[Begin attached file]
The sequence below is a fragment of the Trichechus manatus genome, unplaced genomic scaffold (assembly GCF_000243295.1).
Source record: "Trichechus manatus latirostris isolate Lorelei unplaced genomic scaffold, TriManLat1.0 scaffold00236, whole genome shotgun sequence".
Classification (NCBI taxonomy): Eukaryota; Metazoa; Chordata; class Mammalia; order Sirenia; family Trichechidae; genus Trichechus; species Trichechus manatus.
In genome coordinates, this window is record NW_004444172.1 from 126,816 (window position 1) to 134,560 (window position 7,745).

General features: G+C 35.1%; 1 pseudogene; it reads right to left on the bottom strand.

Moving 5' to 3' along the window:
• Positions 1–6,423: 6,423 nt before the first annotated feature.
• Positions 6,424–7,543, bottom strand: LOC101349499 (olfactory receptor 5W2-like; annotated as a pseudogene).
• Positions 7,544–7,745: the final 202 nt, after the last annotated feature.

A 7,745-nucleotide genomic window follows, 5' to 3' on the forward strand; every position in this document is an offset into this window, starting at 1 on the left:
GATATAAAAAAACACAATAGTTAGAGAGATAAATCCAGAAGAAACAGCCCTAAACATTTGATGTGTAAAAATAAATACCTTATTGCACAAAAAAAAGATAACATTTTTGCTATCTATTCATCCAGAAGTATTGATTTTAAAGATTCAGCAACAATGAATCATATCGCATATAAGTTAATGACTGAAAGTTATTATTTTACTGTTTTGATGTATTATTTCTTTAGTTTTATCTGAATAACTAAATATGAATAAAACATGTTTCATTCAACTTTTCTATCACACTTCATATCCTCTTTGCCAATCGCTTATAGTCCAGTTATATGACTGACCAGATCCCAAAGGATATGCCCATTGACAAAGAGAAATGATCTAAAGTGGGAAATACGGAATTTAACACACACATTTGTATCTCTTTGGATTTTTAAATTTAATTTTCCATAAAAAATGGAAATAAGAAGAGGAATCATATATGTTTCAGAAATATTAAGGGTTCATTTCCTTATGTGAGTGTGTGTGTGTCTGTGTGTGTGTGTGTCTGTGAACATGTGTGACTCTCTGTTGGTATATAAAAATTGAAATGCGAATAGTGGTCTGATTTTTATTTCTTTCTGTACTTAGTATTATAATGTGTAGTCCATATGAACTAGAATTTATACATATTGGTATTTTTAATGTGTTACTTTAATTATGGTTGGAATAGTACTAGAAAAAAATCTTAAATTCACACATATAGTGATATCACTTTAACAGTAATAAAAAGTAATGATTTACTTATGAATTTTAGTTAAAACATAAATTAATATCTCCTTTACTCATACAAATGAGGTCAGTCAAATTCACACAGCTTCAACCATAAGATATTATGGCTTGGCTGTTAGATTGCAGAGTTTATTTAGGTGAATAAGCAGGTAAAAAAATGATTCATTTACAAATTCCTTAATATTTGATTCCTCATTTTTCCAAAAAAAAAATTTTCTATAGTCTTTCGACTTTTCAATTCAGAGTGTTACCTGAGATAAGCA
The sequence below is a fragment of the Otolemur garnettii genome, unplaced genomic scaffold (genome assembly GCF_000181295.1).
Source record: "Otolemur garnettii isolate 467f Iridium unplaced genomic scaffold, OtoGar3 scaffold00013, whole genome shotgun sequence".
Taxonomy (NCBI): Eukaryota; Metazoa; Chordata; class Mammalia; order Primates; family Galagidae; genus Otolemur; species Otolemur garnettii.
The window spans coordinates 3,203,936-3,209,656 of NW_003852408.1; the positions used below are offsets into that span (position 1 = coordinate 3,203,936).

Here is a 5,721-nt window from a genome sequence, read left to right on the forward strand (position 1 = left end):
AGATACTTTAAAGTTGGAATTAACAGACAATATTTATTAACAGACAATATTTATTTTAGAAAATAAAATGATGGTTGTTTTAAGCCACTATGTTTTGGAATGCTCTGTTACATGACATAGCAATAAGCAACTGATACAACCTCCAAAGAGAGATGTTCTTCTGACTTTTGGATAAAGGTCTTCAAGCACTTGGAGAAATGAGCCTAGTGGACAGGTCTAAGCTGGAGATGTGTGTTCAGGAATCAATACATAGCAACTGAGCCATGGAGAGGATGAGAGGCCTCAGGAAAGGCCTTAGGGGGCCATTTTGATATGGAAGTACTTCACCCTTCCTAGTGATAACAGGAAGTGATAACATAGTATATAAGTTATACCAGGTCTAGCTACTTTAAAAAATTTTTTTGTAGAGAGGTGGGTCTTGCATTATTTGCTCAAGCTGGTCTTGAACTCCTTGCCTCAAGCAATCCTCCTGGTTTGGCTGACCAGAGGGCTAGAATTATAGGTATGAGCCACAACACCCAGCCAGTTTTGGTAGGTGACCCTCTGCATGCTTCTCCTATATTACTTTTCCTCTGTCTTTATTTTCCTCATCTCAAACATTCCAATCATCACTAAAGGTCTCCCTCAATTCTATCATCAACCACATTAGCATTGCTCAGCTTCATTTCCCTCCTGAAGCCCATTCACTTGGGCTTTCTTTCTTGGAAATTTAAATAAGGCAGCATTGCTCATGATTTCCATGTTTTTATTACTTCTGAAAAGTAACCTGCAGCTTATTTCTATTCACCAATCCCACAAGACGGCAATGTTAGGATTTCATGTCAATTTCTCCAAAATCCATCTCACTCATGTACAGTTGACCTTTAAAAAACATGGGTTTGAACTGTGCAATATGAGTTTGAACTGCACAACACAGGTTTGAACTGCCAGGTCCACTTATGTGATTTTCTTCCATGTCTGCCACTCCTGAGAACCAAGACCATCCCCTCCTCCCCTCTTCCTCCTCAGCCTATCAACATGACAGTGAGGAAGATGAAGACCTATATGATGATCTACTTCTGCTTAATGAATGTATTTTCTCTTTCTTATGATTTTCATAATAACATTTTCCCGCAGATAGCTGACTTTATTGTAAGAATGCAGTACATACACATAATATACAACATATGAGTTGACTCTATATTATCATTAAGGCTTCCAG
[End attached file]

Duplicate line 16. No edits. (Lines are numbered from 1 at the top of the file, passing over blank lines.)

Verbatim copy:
Here is a 5,721-nt window from a genome sequence, read left to right on the forward strand (position 1 = left end):